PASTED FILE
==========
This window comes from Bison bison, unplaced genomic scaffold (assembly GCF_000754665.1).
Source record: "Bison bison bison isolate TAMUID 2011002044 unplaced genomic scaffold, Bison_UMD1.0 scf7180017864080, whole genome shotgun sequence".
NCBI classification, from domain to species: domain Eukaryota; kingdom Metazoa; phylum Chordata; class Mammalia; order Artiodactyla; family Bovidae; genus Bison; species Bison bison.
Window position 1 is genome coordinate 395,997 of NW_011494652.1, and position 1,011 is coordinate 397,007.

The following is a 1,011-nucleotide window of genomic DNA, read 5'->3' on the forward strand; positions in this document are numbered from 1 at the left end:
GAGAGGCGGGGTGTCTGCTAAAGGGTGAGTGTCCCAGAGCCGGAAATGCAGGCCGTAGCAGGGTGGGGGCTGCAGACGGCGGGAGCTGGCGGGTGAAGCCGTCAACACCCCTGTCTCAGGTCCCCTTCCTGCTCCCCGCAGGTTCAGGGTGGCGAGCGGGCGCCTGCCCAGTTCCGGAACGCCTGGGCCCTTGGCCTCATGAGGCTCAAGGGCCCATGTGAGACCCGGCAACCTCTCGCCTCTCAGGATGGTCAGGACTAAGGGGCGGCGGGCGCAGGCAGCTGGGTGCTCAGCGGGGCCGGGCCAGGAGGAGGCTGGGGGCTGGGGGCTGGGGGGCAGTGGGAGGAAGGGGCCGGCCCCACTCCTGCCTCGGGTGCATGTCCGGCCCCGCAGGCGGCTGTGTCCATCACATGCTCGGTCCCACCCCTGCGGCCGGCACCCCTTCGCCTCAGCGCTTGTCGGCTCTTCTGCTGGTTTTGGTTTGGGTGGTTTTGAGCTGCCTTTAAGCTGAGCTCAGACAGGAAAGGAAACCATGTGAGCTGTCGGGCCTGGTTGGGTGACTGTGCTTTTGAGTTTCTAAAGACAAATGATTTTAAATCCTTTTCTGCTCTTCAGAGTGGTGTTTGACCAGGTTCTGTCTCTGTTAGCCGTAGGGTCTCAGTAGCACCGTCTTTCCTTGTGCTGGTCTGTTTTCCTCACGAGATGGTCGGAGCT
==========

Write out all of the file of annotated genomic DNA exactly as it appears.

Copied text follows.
This window comes from Bison bison, unplaced genomic scaffold (assembly GCF_000754665.1).
Source record: "Bison bison bison isolate TAMUID 2011002044 unplaced genomic scaffold, Bison_UMD1.0 scf7180017864080, whole genome shotgun sequence".
NCBI classification, from domain to species: domain Eukaryota; kingdom Metazoa; phylum Chordata; class Mammalia; order Artiodactyla; family Bovidae; genus Bison; species Bison bison.
Window position 1 is genome coordinate 395,997 of NW_011494652.1, and position 1,011 is coordinate 397,007.

The following is a 1,011-nucleotide window of genomic DNA, read 5'->3' on the forward strand; positions in this document are numbered from 1 at the left end:
GAGAGGCGGGGTGTCTGCTAAAGGGTGAGTGTCCCAGAGCCGGAAATGCAGGCCGTAGCAGGGTGGGGGCTGCAGACGGCGGGAGCTGGCGGGTGAAGCCGTCAACACCCCTGTCTCAGGTCCCCTTCCTGCTCCCCGCAGGTTCAGGGTGGCGAGCGGGCGCCTGCCCAGTTCCGGAACGCCTGGGCCCTTGGCCTCATGAGGCTCAAGGGCCCATGTGAGACCCGGCAACCTCTCGCCTCTCAGGATGGTCAGGACTAAGGGGCGGCGGGCGCAGGCAGCTGGGTGCTCAGCGGGGCCGGGCCAGGAGGAGGCTGGGGGCTGGGGGCTGGGGGGCAGTGGGAGGAAGGGGCCGGCCCCACTCCTGCCTCGGGTGCATGTCCGGCCCCGCAGGCGGCTGTGTCCATCACATGCTCGGTCCCACCCCTGCGGCCGGCACCCCTTCGCCTCAGCGCTTGTCGGCTCTTCTGCTGGTTTTGGTTTGGGTGGTTTTGAGCTGCCTTTAAGCTGAGCTCAGACAGGAAAGGAAACCATGTGAGCTGTCGGGCCTGGTTGGGTGACTGTGCTTTTGAGTTTCTAAAGACAAATGATTTTAAATCCTTTTCTGCTCTTCAGAGTGGTGTTTGACCAGGTTCTGTCTCTGTTAGCCGTAGGGTCTCAGTAGCACCGTCTTTCCTTGTGCTGGTCTGTTTTCCTCACGAGATGGTCGGAGCT